Thompson then called to the other choppers to help him evacuate the wounded, and eventually the ground troops stopped killing the villagers. By the time it was all over, some 500 Vietnamese — unarmed old men, women and children — had been killed.
The My Lai massacre remained unknown until journalist Seymour Hersh exposed it in 1970. Glenn Andreotta died in action a month after the massacre but Thomson and Colburn would later testify at the trial of Lieutenant William Calley.
Of the 26 soldiers subsequently put on trial for the massacre, Calley was the only one convicted, being found guilty of premeditated murder in 1971. He was sentenced to life in prison but, two days after his sentence, President Richard Nixon ordered his release from prison. Calley spent the next three-and-a-half years under house arrest at Fort Benning in Georgia. He maintained that he had only followed Captain Ernest Medina’s orders in carrying out the massacre. In a separate trial, Medina denied issuing the orders and was acquitted.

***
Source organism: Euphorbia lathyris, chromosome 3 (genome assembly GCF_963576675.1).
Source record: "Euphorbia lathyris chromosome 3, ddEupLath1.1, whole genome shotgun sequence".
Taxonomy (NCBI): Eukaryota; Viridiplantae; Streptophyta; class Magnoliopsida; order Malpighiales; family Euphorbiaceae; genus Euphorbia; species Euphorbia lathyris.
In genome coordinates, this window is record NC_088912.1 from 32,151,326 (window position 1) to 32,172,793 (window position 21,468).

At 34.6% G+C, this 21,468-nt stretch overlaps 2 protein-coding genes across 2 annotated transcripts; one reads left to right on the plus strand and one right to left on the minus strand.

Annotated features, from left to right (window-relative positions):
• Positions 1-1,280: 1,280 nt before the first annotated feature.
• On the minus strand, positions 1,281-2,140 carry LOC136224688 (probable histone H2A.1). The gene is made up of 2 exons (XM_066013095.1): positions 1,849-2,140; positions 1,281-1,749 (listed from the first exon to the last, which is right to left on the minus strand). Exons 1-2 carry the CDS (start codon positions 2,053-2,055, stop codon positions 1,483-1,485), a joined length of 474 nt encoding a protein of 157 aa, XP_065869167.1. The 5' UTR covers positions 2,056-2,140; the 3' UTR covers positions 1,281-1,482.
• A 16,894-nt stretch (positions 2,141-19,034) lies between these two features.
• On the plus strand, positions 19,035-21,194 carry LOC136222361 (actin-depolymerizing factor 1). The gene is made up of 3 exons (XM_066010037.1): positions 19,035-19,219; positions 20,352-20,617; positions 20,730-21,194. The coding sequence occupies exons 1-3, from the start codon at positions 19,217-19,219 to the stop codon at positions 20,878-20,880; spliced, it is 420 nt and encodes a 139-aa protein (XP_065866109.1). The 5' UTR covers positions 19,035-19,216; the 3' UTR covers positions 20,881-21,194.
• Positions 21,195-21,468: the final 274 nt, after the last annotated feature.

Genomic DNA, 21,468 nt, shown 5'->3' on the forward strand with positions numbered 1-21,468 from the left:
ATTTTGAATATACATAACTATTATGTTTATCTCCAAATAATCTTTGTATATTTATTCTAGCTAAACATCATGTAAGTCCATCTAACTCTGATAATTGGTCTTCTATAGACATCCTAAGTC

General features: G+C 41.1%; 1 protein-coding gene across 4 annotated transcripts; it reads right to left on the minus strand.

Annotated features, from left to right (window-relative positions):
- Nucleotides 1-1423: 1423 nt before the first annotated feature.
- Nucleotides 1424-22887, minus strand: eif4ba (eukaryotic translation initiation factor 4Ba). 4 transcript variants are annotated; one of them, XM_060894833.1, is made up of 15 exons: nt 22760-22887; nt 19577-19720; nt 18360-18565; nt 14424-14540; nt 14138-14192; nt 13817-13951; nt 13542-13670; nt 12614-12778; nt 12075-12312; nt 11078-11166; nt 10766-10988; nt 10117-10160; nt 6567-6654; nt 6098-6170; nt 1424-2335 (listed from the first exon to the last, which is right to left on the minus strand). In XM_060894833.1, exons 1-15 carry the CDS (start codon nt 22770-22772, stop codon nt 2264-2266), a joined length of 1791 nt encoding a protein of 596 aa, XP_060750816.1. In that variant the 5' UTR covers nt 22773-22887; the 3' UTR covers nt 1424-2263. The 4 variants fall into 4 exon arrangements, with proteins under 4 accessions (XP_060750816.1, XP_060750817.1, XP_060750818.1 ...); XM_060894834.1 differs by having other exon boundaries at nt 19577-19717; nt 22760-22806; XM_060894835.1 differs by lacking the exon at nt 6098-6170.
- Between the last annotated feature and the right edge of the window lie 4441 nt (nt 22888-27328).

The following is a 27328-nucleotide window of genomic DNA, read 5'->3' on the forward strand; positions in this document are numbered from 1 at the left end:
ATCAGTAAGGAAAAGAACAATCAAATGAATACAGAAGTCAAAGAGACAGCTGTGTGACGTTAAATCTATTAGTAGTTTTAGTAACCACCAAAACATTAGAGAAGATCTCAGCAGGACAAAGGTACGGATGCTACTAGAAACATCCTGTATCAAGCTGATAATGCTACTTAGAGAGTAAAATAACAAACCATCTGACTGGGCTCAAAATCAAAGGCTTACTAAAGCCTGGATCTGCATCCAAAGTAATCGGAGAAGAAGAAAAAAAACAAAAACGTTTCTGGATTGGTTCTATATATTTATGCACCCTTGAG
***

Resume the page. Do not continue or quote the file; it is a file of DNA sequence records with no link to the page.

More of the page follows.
Despite the acquittals, revelations about what US troops did at My Lai helped turn US public opinion against the war and changed the way many US citizens viewed their military. Within four years of the trials, the United States would pull out of Vietnam in defeat.
Lawrence Colburn left the military a year after My Lai. Hugh Thompson stayed in the military, despite being ostracised and vilified by many military members who viewed him as a traitor. Colburn and Thompson lost track of one another as the years went by, and it was not until an English journalist wrote a book and produced a documentary about My Lai in the late 1980s that they were finally reunited. That documentary was seen by a Clemson University professor, who then began a nine-year-long letter-writing campaign to have Thompson recognised as a hero.